IndoChina Trip - The Laos days
Trip Start Jul 30, 2010
66Trip End May 29, 2011
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Where I stayed
After we had settled into our rather nice guesthouse we met up with our guide to explore Luang Prabang a little.
The town was listed as a UNESCO World Heritage Site in 1995 which I guess limits its development, or at least limits the development in a fashion that is out of character. Luang Pabang seems to be quite a sleepy little town of well preserved homes, shops and countless Buddhist temples.
The other thing Luang Prabang is known for is its monks. With all temples and monasteries there come monks and there are about 1,500 of them in Luang Prabang at any one time
Getting around seems to be done in 3 ways: There's obviously the tuk-tuk (for tourists mostly), there's the ubiquitous moped (beloved by locals all over Asia) and there's the 4x4 altho’ this does come in two guises: the pickup (usually a Toyota HiLux) or a Land-cruiser. Not bad for what’s supposed to be a 3rd world country.
At night a street market running along one of the main roads gives the place some life. Talking to our guide it transpires that most of the market stalls are actually owned and run by Thais who cross the border specifically to relive western tourists of their USDs, THBs and KIPs. The stuff on sale - clothing, wooden ornaments, fabrics - would be familiar to anyone that's been to a street market in Asia or indeed Greenwich (London) market on a Sunday although there was a refreshing absence of tat and fake rubbish.
After a very quick scout of the market, didn't buy anything because there's no room left in my luggage, I climbed the 200 odd steps up to Wat Chom Si at the top of the town's hill. From there you have a great view over Luang Prabang and the Mekong as it winds its way thru' Laos.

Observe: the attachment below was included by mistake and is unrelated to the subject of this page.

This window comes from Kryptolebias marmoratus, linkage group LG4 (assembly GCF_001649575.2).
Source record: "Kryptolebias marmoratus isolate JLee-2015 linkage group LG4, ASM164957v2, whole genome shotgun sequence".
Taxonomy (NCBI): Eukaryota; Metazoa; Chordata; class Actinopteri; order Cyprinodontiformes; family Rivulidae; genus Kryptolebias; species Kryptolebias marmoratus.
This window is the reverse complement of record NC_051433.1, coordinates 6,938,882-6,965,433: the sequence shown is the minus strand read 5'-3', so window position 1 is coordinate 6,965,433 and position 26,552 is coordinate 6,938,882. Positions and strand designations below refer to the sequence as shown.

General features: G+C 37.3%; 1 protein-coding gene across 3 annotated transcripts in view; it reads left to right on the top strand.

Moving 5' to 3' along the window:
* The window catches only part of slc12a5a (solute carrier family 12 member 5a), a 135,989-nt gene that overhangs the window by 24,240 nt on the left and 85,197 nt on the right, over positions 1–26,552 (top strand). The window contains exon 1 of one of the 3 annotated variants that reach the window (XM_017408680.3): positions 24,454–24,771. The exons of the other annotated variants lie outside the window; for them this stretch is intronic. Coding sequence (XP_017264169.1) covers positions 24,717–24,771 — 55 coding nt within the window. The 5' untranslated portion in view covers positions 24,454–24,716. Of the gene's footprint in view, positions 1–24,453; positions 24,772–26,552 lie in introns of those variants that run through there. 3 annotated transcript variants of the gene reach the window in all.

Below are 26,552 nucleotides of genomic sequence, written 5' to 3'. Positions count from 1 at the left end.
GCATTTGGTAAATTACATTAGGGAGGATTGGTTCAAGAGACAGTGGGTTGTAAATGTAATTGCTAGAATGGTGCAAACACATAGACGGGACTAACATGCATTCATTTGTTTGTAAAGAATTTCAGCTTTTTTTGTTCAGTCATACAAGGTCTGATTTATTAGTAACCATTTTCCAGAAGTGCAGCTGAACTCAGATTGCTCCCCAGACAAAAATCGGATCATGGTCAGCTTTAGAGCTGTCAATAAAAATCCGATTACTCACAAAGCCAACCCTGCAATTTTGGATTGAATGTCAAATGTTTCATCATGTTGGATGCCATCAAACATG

A night’s sleep on a bed that was only marginally less hard than the wooden floor and we were off to firstly visit a museum on the different ethnic races and then headed out of the town to a bear sanctuary and a waterfall, Kouang Si Waterfall, where we spent a couple of hours of so wandering around
In the evening we were taken to a local family for dinner. The day was the last in the 3-day annual water festival where Buddhists thank Buddha for the rain that’s made the crops grow. As night fell the fire-crackers came out en masse, the Chinese lanterns floated gently up into the sky and paper boats carrying a collection of candles were carried downstream by the Mekong. And all around town an army of mopeds and 4x4s darted in and out of each other while passenger lobbed bangers behind them as they sped away.
The following day Claire and I took advantage of it being a 'free’ day and skipped the 'optional’ group activities of an elephant ride, zip wire rides and some other enforced fun things to do and instead decided to explore the town a bit more on our own. Luang Prabang isn’t a big place so we were able to walk everywhere which helped us get a better for the place. It’s all very civilized. Between the French influence (Laos is a former French colony) and UNESCO’s restrictions there are some very nice little cafes and bars, all tastefully integrated into their surroundings. We wandered around happily all morning and most of the afternoon taking a few pictures and generally chilling out before heading back to the guesthouse to cool down.
For our last night in Luang Prabang Claire and I skipped the group meal, more enforced politeness over a bar-b-q wasn’t that enticing, and headed into town where we found a decent bar and had a couple of beers and some nibbles. On the way back we braved the night market.
“Yes” was the reply from the lady picking up a red t-shirt.
“No, Not red. In grey?”
“Yes” came the reply, again holding up the red one. “Same, same...but different”
This is the Lao way of saying 'we don’t have what you want but take this instead’. It’s then up to you whether or not to accept this compromise. I didn’t and we once again headed back to the guesthouse as we had a really early start to get up in time to watch the monks accept alms at 5:30 am.